Time taken: I can’t just slap a post out. I spend at least 5 hours of cogitating, checking examples to make sure I’m not making idiotic assumptions, finding pics. You don’t have to spend as long if that’s not your style. Later there are comments to answer, shares to acknowledge and other networking to do. Every few months I might tweak the sidebar icons, so that’s another occasional hour or two. I reckon my blog swallows a full day a week – at least. (Is that shocking?)
Post frequency: twice a week. One trailer to introduce my guest, written by me. One Soundtrack post. Although I don’t write these, they take time behind the scenes. I book guests well in advance (as you’ll know if you’ve featured!). When posts come in, I read them, write back with praise (of course!) and quite often ask for tweaks if I think this would make them fit the format better.
Time taken: about 2 hours per week, depending on resubmissions.
How it started: I’d built a blog for writers, but it wasn’t designed for introducing my fiction. When I launched my novel, I worked out a separate profile-building strategy and wrote this post full of bold plans. I reread it just now and added updates for what lasted and what proved daft or impossible to sustain. Mostly the latter. You might find it amusing.
Another reason to have a separate site was to claim the URL. There are several reasons:
- Easier for readers to find in a Google search
- A handy and sensible URL to put on business cards
- Allowed me to create a separate site with artwork in the novel’s livery (if I went self-hosted again I could have done this without making a separate site, but that would have been too disruptive)
- I can transfer it if I want
Roz Morris, author
I got this by accident. I broke the original Nail Your Novel site, so tried WordPress hosting. I found I’d been given a blog called RozMorris, which sat idle before I realised it even existed. Then I decided to use it as a hub for the others.
Time taken: a few hours to set up introductory pages. I’ve added other material gradually as I write it for other purposes – perhaps 20-30 minutes at a time.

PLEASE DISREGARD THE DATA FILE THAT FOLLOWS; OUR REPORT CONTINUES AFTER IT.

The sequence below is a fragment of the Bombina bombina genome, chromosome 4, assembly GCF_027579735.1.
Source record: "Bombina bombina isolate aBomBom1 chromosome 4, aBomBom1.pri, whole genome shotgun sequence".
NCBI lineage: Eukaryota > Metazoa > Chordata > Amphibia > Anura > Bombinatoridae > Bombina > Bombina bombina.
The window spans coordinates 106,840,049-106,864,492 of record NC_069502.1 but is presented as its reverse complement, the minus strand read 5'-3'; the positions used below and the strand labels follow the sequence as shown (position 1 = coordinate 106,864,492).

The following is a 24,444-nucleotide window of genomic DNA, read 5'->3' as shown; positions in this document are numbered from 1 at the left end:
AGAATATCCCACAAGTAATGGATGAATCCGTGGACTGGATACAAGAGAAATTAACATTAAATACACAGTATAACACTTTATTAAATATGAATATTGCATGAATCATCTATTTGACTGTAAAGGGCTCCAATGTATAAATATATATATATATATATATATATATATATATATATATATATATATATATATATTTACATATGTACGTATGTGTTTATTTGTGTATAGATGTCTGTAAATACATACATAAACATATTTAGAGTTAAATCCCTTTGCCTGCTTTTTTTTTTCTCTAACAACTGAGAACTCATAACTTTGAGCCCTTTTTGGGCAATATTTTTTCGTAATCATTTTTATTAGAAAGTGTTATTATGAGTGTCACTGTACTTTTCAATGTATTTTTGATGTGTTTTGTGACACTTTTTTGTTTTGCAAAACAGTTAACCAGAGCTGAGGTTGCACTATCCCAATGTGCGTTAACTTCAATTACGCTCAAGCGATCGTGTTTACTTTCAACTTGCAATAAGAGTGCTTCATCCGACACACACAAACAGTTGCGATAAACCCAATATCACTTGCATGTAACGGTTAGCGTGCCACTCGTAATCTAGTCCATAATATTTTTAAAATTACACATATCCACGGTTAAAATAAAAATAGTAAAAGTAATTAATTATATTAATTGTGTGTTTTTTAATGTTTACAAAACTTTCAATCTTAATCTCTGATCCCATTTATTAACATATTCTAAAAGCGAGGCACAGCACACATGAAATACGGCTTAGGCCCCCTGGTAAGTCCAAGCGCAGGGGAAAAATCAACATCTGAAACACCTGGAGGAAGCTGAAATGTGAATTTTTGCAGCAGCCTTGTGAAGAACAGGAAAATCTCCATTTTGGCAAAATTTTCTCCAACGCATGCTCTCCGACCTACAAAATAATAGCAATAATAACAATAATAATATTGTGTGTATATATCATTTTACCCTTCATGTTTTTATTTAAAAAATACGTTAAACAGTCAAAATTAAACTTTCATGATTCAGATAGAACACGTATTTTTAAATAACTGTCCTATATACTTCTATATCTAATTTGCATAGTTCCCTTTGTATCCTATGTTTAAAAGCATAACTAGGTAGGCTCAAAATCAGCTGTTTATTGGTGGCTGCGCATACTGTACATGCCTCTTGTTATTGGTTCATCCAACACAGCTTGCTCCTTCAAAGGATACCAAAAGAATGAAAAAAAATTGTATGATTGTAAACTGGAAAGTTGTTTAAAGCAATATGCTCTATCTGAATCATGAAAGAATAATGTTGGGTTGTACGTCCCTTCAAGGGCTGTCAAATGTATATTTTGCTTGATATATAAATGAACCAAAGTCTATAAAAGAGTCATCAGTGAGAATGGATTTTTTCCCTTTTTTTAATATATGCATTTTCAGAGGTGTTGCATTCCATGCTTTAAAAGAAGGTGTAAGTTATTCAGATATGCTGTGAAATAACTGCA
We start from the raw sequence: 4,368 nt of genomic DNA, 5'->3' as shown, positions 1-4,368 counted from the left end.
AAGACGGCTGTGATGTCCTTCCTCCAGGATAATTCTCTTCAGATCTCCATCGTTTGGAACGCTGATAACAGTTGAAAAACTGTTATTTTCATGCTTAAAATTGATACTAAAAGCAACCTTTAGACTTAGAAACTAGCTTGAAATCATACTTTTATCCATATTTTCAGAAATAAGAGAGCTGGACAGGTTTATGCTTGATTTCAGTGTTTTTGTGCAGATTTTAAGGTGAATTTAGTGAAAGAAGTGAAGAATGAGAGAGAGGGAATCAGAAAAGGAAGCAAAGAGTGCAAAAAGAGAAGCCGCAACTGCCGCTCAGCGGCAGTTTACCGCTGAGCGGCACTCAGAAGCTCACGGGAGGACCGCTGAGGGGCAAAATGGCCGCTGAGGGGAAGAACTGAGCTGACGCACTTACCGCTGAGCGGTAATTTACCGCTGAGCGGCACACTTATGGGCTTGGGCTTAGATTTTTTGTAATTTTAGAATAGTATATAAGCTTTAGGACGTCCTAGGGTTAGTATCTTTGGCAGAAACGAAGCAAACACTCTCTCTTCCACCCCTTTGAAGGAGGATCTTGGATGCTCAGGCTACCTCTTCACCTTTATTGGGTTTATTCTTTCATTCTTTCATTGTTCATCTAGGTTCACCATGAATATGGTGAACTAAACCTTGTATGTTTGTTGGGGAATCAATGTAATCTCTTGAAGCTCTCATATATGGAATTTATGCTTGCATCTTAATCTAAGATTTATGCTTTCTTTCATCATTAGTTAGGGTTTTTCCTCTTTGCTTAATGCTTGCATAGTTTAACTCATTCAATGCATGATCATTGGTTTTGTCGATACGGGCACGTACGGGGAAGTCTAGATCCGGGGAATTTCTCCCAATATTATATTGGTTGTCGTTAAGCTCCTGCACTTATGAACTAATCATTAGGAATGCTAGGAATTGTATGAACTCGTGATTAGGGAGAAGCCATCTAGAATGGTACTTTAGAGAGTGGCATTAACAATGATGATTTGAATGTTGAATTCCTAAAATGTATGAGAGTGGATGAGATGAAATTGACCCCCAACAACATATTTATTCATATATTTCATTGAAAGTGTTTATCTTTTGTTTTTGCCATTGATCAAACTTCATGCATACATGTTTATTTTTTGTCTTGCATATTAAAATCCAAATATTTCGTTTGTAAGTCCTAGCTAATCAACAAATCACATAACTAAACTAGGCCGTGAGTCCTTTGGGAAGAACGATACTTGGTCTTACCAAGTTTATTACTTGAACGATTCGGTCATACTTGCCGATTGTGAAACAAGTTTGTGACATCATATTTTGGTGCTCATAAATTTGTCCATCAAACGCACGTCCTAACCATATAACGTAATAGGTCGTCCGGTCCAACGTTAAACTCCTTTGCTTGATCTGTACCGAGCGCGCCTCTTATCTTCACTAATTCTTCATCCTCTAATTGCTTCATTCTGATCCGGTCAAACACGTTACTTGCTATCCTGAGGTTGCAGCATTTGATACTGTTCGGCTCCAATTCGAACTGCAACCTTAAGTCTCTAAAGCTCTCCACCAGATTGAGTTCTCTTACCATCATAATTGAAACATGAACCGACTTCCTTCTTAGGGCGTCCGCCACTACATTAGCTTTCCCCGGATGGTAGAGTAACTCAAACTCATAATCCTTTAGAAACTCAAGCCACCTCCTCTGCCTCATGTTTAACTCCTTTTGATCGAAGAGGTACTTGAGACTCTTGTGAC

Updating when a new book launches I set aside a few hours to add a new page, update pics and the main header, then all the versions of it on my newsletter head, FB page, blog head and sidebar, G+, Twitter biography… I’ve got a master list in my production schedule so I don’t miss anything.
So many sites!
I did warn you. If I was starting now, I’d have one blog and one author site for everything else. But The Undercover Soundtrack became its own entity, and I couldn’t graft Lifeform Three on without breaking it. I also couldn’t leave Lifeform Three as a poor cousin with no presence of its own.
So my web-web is like a house that’s been extended and extended as times change and the family grows. I don’t doubt it looks messy to purists, and especially when explained here. I’m anticipating comments of horror. However, I don’t think readers mind if the navigation is clear. I doubt they notice the different URLs. But they would certainly baulk if they had to learn a different visual grammar each time. Even though the artwork on each site is different, it follows the same core design so they find what they want quickly.
And yes, apologies. This post is a tad late. Because sometimes life gets in the way of blogging.
NEWS I’m thrilled to announce I’m teaching a Guardian Masterclass in advanced self-editing techniques for fiction writers. Of course, London might not be a manageable distance for you, but if it is, here’s where to find out more. And … psst … it’s one of the many good things that have happened because once upon a time, I started a blog.
Do you have a blog, a website or both? How much time do you spend on them? Do you want to suggest a way for me to streamline mine? Tell me in the comments!
authors, blogging, blogging for literary authors, Chuck Wendig, David Abrams, facebook, fiction, Guardian masterclass, how to blog, how to build a writer platform, how to build a writer's website, how to write a book, how to write a novel, Jane Davis, My Memories of a Future Life, Paul Sean Grieve, publishing, Roz Morris, self-publishing, The Quivering Pen, The Undercover Soundtrack, twitter, undercover soundtrack, writers, writers' websites, writing, writing a novel - Nail Your Novel, Writing Characters Who'll Keep Readers Captivated: Nail Your Novel, writing life, Writing Plots With Drama, Depth & Heart
You are currently browsing the archives for Monday, June 16th, 2014
Facebook, Pinterest, Linked In, YouTube
- ‘The lives and loves the sea has claimed’ – The Undercover Soundtrack, Wyl Menmuir January 22, 2017
- Are you a writer? Don’t neglect your reading – guest post at Writers Helping Writers January 15, 2017
- Writers’ manifesto for 2017 – take your imagination seriously January 8, 2017
- In disguise: from ghostwriting to a voice of my own – interview at Slack podcast December 22, 2016
- Repost: A writer’s guide to Christmas letters December 16, 2016
- Finishing your draft? Don’t open it again until after Christmas December 4, 2016
- 3 ways writers fail to get maximum impact from a story – and what to do instead November 27, 2016